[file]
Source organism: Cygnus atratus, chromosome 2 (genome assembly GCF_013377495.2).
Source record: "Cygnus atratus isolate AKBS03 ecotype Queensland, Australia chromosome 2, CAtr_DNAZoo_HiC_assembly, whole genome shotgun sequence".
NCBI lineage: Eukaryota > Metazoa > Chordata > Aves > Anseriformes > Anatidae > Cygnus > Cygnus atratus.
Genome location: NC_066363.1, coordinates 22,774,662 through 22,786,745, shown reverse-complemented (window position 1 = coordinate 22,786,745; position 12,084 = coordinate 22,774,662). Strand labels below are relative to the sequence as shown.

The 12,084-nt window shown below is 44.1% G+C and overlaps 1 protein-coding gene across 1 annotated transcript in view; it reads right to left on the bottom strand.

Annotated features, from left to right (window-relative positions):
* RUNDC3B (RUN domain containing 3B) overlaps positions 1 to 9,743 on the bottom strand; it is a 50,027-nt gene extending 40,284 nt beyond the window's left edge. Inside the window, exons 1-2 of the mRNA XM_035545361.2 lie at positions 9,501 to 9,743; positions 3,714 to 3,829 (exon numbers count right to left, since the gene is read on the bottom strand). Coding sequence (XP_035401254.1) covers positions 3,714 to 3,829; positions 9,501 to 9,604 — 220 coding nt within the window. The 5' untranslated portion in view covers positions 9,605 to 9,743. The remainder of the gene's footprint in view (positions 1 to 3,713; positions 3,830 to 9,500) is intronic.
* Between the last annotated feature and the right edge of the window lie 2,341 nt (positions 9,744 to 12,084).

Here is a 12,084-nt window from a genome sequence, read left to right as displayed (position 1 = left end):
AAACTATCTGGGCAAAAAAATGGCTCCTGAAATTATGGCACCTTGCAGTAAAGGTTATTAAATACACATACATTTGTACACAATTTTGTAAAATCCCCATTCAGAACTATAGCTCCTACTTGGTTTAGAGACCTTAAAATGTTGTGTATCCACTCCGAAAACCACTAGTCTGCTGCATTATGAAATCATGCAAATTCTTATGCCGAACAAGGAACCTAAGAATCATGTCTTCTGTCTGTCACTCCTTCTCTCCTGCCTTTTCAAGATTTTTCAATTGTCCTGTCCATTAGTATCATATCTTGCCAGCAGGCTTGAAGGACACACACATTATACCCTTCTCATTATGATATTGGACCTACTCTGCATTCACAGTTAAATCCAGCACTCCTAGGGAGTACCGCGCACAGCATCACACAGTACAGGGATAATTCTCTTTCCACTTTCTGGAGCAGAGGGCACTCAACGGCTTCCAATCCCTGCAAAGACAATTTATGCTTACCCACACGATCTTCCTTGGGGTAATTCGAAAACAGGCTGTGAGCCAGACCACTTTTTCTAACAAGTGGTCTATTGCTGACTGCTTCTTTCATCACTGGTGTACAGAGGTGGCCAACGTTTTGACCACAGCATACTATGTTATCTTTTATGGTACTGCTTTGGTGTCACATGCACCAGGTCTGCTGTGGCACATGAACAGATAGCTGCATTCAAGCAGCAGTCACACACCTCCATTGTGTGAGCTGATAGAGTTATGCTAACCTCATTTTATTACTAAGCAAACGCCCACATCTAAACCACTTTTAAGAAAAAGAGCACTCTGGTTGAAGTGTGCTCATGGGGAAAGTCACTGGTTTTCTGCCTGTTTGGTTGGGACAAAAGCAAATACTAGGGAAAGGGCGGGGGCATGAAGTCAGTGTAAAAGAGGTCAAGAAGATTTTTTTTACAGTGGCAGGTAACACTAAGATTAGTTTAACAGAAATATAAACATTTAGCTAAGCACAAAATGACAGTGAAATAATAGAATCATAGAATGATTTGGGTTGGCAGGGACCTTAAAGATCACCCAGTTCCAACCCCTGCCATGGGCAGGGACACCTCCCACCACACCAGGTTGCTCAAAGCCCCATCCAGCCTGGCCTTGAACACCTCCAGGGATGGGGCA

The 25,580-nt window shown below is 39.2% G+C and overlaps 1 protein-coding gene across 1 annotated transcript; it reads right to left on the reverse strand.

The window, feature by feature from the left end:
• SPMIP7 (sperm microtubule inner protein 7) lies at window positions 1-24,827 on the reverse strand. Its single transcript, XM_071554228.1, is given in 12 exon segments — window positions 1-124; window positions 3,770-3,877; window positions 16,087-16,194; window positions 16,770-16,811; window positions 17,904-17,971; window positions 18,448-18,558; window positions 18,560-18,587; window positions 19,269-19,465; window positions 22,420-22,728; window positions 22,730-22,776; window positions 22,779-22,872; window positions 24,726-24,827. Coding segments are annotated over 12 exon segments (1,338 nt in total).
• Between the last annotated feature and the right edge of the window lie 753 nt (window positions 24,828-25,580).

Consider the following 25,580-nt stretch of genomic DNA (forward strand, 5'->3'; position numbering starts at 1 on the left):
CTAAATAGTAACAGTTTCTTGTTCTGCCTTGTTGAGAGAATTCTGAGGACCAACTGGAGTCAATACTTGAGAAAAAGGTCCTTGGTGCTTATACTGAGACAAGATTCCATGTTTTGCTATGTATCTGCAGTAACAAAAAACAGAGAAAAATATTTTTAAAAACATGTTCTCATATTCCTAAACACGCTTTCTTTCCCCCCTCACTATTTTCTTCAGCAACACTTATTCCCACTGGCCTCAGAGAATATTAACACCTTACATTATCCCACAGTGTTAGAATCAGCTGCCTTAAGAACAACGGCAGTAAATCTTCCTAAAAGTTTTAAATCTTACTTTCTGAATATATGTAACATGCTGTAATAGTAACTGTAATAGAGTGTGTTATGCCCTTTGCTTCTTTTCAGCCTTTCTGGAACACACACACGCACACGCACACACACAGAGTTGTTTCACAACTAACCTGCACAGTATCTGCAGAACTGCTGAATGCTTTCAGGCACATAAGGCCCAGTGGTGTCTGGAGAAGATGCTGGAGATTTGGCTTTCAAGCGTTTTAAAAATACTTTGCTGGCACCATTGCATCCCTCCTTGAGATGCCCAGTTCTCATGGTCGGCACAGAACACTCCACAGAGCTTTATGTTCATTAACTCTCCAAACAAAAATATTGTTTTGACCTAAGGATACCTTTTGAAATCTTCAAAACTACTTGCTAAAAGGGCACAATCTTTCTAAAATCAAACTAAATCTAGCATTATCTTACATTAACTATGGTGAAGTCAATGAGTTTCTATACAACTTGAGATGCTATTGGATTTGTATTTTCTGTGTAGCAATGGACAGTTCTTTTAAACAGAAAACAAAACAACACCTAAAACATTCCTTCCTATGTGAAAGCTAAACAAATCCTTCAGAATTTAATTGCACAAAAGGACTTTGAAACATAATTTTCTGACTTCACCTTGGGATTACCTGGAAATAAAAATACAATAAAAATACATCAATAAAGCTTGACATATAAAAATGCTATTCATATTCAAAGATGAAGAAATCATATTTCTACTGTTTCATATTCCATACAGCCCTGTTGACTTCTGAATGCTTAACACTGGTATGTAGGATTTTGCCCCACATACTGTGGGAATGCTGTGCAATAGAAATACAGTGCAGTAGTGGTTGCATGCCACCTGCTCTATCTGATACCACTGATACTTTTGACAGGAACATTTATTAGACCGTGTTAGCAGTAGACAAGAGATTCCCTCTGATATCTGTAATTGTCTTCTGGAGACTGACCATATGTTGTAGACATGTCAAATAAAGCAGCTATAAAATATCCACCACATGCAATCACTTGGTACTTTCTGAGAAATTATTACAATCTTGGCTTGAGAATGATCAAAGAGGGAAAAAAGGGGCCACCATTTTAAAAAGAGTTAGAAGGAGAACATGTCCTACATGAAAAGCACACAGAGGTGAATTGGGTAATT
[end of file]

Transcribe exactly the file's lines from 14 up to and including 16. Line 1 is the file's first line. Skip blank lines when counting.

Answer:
• Between the last annotated feature and the right edge of the window lie 753 nt (window positions 24,828-25,580).

Consider the following 25,580-nt stretch of genomic DNA (forward strand, 5'->3'; position numbering starts at 1 on the left):
CTAAATAGTAACAGTTTCTTGTTCTGCCTTGTTGAGAGAATTCTGAGGACCAACTGGAGTCAATACTTGAGAAAAAGGTCCTTGGTGCTTATACTGAGACAAGATTCCATGTTTTGCTATGTATCTGCAGTAACAAAAAACAGAGAAAAATATTTTTAAAAACATGTTCTCATATTCCTAAACACGCTTTCTTTCCCCCCTCACTATTTTCTTCAGCAACACTTATTCCCACTGGCCTCAGAGAATATTAACACCTTACATTATCCCACAGTGTTAGAATCAGCTGCCTTAAGAACAACGGCAGTAAATCTTCCTAAAAGTTTTAAATCTTACTTTCTGAATATATGTAACATGCTGTAATAGTAACTGTAATAGAGTGTGTTATGCCCTTTGCTTCTTTTCAGCCTTTCTGGAACACACACACGCACACGCACACACACAGAGTTGTTTCACAACTAACCTGCACAGTATCTGCAGAACTGCTGAATGCTTTCAGGCACATAAGGCCCAGTGGTGTCTGGAGAAGATGCTGGAGATTTGGCTTTCAAGCGTTTTAAAAATACTTTGCTGGCACCATTGCATCCCTCCTTGAGATGCCCAGTTCTCATGGTCGGCACAGAACACTCCACAGAGCTTTATGTTCATTAACTCTCCAAACAAAAATATTGTTTTGACCTAAGGATACCTTTTGAAATCTTCAAAACTACTTGCTAAAAGGGCACAATCTTTCTAAAATCAAACTAAATCTAGCATTATCTTACATTAACTATGGTGAAGTCAATGAGTTTCTATACAACTTGAGATGCTATTGGATTTGTATTTTCTGTGTAGCAATGGACAGTTCTTTTAAACAGAAAACAAAACAACACCTAAAACATTCCTTCCTATGTGAAAGCTAAACAAATCCTTCAGAATTTAATTGCACAAAAGGACTTTGAAACATAATTTTCTGACTTCACCTTGGGATTACCTGGAAATAAAAATACAATAAAAATACATCAATAAAGCTTGACATATAAAAATGCTATTCATATTCAAAGATGAAGAAATCATATTTCTACTGTTTCATATTCCATACAGCCCTGTTGACTTCTGAATGCTTAACACTGGTATGTAGGATTTTGCCCCACATACTGTGGGAATGCTGTGCAATAGAAATACAGTGCAGTAGTGGTTGCATGCCACCTGCTCTATCTGATACCACTGATACTTTTGACAGGAACATTTATTAGACCGTGTTAGCAGTAGACAAGAGATTCCCTCTGATATCTGTAATTGTCTTCTGGAGACTGACCATATGTTGTAGACATGTCAAATAAAGCAGCTATAAAATATCCACCACATGCAATCACTTGGTACTTTCTGAGAAATTATTACAATCTTGGCTTGAGAATGATCAAAGAGGGAAAAAAGGGGCCACCATTTTAAAAAGAGTTAGAAGGAGAACATGTCCTACATGAAAAGCACACAGAGGTGAATTGGGTAATT